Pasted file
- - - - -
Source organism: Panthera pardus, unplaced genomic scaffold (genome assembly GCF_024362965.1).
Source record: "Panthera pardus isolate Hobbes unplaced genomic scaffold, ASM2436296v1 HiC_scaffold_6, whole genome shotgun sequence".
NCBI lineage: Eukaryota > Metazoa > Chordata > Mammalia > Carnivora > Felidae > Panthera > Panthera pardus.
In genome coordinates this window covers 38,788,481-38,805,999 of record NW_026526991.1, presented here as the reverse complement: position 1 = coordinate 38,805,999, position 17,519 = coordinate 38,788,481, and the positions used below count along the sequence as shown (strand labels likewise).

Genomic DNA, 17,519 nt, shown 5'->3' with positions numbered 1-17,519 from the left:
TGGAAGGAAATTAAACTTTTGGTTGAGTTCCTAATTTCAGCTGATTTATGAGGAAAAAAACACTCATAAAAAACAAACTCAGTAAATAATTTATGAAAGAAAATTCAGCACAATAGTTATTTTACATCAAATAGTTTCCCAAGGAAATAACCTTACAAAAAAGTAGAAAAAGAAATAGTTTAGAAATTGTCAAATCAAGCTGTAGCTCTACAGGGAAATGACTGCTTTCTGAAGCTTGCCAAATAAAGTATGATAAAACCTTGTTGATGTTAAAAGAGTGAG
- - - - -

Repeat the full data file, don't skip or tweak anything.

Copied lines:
Source organism: Panthera pardus, unplaced genomic scaffold (genome assembly GCF_024362965.1).
Source record: "Panthera pardus isolate Hobbes unplaced genomic scaffold, ASM2436296v1 HiC_scaffold_6, whole genome shotgun sequence".
NCBI lineage: Eukaryota > Metazoa > Chordata > Mammalia > Carnivora > Felidae > Panthera > Panthera pardus.
In genome coordinates this window covers 38,788,481-38,805,999 of record NW_026526991.1, presented here as the reverse complement: position 1 = coordinate 38,805,999, position 17,519 = coordinate 38,788,481, and the positions used below count along the sequence as shown (strand labels likewise).

Genomic DNA, 17,519 nt, shown 5'->3' with positions numbered 1-17,519 from the left:
TGGAAGGAAATTAAACTTTTGGTTGAGTTCCTAATTTCAGCTGATTTATGAGGAAAAAAACACTCATAAAAAACAAACTCAGTAAATAATTTATGAAAGAAAATTCAGCACAATAGTTATTTTACATCAAATAGTTTCCCAAGGAAATAACCTTACAAAAAAGTAGAAAAAGAAATAGTTTAGAAATTGTCAAATCAAGCTGTAGCTCTACAGGGAAATGACTGCTTTCTGAAGCTTGCCAAATAAAGTATGATAAAACCTTGTTGATGTTAAAAGAGTGAG